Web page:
New Healthcare Navigator Regulations Being Pushed
JEFFERSON CITY, Mo. (KMOX/Capitol Bureau) – The House Health Insurance Committee has approved legislation that would require a state-licensed navigator pass a test given by the Insurance Department.
The bill also would require the applicant undergo finger printing for background checks.
Missouri’s legislature approved a measure last year to require navigators be licensed by the state, but there were no specific requirements imposed for getting a license.
In January, a federal court struck down that Missouri law, leaving the fate of this year’s bill in doubt.
A navigator is a position created by the federal Affordable Care Act who assists persons who in dealing with various health insurance plans offered under the federal health exchange.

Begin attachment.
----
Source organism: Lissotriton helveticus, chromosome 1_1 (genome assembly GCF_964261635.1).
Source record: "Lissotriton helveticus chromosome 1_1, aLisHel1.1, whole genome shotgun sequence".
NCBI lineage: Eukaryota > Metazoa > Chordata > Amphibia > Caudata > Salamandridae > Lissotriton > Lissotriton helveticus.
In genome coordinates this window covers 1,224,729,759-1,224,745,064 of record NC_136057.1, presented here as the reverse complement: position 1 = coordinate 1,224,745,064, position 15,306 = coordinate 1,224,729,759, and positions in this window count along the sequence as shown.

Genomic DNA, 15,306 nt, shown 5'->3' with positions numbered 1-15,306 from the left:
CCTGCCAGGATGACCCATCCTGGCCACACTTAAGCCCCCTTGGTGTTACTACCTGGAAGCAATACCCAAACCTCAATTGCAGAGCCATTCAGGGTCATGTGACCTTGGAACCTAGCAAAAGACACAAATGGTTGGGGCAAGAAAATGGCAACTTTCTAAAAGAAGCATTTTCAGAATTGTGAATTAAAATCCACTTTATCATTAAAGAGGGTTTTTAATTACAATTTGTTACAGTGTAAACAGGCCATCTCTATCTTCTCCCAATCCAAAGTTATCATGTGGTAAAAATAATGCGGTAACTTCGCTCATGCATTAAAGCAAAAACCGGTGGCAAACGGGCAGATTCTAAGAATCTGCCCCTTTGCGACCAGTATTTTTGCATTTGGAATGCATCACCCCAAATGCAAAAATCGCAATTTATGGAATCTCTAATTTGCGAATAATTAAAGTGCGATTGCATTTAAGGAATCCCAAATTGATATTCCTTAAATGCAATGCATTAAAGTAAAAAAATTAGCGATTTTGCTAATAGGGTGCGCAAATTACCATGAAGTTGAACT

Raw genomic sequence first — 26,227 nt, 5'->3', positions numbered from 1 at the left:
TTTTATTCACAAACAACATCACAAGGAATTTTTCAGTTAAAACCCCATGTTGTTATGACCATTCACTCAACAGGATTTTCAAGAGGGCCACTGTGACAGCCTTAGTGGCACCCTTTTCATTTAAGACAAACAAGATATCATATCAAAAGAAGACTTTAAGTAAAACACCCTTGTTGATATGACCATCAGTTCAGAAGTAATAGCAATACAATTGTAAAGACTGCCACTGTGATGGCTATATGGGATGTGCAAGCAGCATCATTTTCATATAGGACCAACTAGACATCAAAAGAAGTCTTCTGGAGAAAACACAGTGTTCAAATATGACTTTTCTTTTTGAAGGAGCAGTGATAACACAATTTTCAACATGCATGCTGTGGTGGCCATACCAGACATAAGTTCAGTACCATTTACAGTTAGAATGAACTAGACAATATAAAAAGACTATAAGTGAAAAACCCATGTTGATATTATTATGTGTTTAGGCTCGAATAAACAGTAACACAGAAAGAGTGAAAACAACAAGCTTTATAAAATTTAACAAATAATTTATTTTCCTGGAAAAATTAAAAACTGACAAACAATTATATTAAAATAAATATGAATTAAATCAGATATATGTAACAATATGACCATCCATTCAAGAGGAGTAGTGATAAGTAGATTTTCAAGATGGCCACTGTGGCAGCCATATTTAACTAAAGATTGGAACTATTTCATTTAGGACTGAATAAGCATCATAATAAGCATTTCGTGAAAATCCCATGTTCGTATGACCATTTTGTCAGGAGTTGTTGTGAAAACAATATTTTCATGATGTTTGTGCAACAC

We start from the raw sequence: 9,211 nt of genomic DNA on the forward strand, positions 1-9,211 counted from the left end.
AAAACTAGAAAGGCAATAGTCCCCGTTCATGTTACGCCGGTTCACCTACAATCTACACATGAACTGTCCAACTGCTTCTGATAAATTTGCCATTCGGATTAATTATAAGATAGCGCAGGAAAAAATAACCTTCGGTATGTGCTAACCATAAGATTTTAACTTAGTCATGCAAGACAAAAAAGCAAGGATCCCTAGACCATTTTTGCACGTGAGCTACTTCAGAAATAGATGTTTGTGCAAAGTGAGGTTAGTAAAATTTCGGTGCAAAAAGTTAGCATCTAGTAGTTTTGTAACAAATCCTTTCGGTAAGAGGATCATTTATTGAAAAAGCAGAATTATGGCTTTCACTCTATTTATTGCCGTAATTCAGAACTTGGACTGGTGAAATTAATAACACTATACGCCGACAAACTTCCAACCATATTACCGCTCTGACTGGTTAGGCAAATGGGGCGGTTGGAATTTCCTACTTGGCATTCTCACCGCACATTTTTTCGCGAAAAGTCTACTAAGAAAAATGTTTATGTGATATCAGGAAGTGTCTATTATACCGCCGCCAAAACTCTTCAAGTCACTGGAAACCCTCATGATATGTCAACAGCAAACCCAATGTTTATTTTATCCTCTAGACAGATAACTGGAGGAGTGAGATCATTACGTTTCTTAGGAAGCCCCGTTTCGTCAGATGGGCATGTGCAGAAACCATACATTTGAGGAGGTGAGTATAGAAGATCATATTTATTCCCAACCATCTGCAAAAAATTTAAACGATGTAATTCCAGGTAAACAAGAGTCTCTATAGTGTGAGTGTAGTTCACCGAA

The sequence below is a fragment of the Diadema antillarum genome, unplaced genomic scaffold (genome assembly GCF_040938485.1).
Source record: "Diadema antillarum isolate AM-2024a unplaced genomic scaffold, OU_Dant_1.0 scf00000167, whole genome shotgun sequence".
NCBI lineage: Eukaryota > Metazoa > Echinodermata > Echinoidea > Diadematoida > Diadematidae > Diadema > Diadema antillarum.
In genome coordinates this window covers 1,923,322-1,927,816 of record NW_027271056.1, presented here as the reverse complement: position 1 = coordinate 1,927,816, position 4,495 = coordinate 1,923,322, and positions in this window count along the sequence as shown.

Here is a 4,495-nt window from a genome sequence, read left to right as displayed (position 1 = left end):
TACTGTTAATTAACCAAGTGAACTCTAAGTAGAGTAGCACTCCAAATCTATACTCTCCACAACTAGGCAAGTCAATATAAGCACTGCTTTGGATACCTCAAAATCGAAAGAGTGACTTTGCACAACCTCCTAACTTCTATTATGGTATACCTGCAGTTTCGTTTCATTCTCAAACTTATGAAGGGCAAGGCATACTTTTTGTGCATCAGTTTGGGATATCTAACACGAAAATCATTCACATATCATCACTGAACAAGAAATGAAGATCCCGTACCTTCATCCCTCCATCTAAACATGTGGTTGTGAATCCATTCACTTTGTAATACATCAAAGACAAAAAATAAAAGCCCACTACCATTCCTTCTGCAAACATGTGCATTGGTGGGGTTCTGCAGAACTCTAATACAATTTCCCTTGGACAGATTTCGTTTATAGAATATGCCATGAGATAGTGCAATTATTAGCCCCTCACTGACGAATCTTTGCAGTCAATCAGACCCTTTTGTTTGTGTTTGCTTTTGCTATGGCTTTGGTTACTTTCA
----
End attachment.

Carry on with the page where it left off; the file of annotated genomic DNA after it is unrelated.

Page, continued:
The sponsor of this year’s bill declined immediate comment on the bill.
Last year, supporters had expressed concern that a navigator might not have sufficient training or background to provide informed advice to persons deciding on a health insurance plan.
“Some of these navigators may have been working at a convenience store yesterday and went and became certified to be a navigator and now they’re going to be advising people and counseling them on insurance in the exchange,” Larry Case, with the Missouri Association of Insurance Agents, said last fall.
Sen. Gina Walsh, D-St. Louis County, said that she did not support the background checks required by this year’s bill, saying that it may stop those with records acquire employment.
According to the The Commonwealth Fund, a private foundation promoting high performance health care systems, seventeen states have passed regulation laws on navigators with nine considering similar legislation.
Another measure approved by the Senate would establish a legal right to sue a navigator for release of private information.
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